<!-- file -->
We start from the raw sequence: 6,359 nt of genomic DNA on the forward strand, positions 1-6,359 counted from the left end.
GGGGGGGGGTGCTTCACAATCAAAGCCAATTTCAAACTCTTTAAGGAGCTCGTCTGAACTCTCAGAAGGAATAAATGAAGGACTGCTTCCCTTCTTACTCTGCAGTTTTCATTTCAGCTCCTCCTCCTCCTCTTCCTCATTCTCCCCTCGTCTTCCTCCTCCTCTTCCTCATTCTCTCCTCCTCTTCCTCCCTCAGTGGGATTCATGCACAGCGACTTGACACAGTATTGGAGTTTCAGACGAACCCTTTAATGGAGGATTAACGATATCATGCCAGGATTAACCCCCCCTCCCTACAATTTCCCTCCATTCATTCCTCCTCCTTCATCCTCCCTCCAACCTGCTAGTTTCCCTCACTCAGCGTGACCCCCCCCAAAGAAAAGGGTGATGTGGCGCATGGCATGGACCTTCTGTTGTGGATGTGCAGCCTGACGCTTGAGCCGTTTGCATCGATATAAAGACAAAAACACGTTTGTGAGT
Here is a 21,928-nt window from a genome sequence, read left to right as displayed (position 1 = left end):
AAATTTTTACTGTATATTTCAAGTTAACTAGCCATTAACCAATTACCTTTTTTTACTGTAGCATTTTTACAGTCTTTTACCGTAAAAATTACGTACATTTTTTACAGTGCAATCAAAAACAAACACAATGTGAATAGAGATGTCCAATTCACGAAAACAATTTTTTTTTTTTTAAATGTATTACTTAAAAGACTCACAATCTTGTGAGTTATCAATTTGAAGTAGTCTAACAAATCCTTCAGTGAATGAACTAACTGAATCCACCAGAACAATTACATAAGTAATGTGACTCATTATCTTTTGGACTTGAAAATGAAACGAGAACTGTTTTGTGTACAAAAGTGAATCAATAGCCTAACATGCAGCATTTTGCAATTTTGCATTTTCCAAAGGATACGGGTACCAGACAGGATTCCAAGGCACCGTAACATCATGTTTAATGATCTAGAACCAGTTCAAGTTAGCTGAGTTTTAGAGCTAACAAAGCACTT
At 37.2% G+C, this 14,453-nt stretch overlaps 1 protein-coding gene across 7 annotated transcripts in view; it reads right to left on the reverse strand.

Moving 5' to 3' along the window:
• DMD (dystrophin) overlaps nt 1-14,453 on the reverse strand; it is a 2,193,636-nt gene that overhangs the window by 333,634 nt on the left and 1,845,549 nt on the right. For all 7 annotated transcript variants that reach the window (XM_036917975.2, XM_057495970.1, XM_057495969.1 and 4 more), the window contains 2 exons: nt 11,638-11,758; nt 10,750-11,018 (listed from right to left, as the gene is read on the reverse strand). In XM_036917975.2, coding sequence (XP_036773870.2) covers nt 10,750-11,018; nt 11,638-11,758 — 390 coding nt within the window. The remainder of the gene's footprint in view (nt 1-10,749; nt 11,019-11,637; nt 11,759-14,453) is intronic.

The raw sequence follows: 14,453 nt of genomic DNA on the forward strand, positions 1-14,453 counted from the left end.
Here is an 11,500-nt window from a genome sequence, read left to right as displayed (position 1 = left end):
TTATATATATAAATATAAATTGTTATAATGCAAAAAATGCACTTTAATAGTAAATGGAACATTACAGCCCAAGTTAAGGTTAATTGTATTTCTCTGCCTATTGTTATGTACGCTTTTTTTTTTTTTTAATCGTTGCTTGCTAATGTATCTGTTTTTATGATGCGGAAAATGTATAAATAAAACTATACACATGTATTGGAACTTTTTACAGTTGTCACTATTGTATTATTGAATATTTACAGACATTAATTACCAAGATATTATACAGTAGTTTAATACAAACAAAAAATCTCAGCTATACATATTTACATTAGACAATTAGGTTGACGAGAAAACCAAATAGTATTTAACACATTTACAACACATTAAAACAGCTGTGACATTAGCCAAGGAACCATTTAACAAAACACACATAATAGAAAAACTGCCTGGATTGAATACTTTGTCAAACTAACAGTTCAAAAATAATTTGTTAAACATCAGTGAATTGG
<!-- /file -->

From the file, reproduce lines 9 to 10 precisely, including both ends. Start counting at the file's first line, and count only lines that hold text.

Here is an 11,500-nt window from a genome sequence, read left to right as displayed (position 1 = left end):
TTATATATATAAATATAAATTGTTATAATGCAAAAAATGCACTTTAATAGTAAATGGAACATTACAGCCCAAGTTAAGGTTAATTGTATTTCTCTGCCTATTGTTATGTACGCTTTTTTTTTTTTTTAATCGTTGCTTGCTAATGTATCTGTTTTTATGATGCGGAAAATGTATAAATAAAACTATACACATGTATTGGAACTTTTTACAGTTGTCACTATTGTATTATTGAATATTTACAGACATTAATTACCAAGATATTATACAGTAGTTTAATACAAACAAAAAATCTCAGCTATACATATTTACATTAGACAATTAGGTTGACGAGAAAACCAAATAGTATTTAACACATTTACAACACATTAAAACAGCTGTGACATTAGCCAAGGAACCATTTAACAAAACACACATAATAGAAAAACTGCCTGGATTGAATACTTTGTCAAACTAACAGTTCAAAAATAATTTGTTAAACATCAGTGAATTGG